It is slightly ironic that John’s Gospel is the only one that refers to him as the “beloved disciple,” but if you were the person who was closest to Jesus, you would probably want to write about that too! However, this relationship between John and Jesus is the first kind that you need to have at your table.
It’s important that you have people in your life who love you unconditionally. When you have a support system in place, you’re more likely to be able to face adversity. However, unconditional love isn’t the same thing as unconditional approval.
Obviously, John never had to correct Jesus. Jesus was infallible, and God in the flesh. We’re not. Having someone at your table who loves you in the good and bad times doesn’t mean that they won’t tell you when you’re wrong. Instead, it means that they will love you even when you’re wrong. Find some people to sit at your table who love you the way that John loved Jesus.
People Who Are Willing to Disagree with You
John 13:37-38 (TPT)
Peter said, “What do you mean I’m not able to follow you now? I would sacrifice my life to die for you!” Jesus answered, “Would you really lay down your life for me, Peter? Here’s the absolute truth: Before the rooster crows in the morning, you will say three times that you don’t even know me!”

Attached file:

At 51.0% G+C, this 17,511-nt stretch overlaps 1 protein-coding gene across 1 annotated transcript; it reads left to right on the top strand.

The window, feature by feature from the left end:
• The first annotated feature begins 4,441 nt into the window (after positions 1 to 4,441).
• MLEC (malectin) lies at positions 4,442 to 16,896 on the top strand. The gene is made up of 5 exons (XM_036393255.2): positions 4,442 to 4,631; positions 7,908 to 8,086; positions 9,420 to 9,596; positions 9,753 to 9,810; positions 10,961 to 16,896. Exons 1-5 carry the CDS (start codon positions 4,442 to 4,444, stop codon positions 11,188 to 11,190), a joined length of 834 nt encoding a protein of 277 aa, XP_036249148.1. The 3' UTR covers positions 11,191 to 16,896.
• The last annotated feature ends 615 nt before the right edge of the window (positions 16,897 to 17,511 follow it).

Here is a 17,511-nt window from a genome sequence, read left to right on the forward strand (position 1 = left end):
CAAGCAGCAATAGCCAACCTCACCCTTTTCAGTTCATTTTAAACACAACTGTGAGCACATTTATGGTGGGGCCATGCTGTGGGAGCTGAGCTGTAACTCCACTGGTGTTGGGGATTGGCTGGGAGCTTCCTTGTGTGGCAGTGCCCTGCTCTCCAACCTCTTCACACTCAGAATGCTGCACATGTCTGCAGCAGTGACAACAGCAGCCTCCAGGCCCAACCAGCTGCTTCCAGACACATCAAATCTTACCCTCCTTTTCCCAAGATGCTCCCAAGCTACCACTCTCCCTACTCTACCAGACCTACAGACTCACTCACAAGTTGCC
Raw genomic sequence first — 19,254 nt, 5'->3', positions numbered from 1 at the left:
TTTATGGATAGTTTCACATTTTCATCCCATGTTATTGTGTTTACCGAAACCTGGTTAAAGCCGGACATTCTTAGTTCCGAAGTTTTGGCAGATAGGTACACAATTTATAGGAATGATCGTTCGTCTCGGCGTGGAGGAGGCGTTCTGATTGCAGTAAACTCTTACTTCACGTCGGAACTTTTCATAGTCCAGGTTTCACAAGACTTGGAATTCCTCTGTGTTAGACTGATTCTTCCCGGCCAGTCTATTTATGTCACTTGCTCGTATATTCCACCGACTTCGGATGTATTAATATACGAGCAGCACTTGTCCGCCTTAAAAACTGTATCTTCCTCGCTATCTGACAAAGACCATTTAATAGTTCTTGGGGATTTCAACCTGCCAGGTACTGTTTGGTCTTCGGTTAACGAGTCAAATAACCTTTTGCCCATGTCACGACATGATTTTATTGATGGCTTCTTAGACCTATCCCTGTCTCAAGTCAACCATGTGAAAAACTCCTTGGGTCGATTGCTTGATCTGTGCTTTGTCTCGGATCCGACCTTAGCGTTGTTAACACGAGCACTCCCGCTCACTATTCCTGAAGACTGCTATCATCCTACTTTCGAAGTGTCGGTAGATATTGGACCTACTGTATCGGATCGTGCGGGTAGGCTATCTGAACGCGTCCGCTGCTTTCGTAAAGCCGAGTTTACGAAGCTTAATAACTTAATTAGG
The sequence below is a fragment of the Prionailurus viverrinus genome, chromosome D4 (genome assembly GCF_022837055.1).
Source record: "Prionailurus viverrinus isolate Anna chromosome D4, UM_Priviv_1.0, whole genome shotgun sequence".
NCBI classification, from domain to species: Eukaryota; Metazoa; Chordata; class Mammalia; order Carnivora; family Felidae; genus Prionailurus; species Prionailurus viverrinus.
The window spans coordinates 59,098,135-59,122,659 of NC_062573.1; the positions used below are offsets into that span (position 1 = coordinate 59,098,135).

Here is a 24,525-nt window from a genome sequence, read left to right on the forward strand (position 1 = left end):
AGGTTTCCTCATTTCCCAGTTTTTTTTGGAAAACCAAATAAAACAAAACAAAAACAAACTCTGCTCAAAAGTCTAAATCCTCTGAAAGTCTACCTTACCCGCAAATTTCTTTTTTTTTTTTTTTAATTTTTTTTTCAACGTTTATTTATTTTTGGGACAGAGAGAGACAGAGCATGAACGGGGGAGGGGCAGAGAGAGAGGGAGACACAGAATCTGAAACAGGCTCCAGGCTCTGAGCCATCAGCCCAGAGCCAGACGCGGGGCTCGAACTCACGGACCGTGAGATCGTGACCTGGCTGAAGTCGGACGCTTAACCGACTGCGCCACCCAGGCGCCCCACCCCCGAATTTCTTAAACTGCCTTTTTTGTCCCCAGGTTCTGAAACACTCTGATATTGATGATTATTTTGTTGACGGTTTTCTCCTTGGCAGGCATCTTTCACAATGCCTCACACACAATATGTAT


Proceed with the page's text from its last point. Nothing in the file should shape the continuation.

Peter was always willing to talk. In fact, there were a couple times in Peter’s life where his mouth got him into some trouble. For instance, the first time Jesus discussed his impending crucifixion, Peter told Him that it would never happen! Jesus rebuked Peter openly. In this example, Jesus told Peter that Peter would deny Him three times before sunrise, and Peter quickly disagreed. Then, in the very next chapter, Peter proceeded to do exactly what Jesus said he would.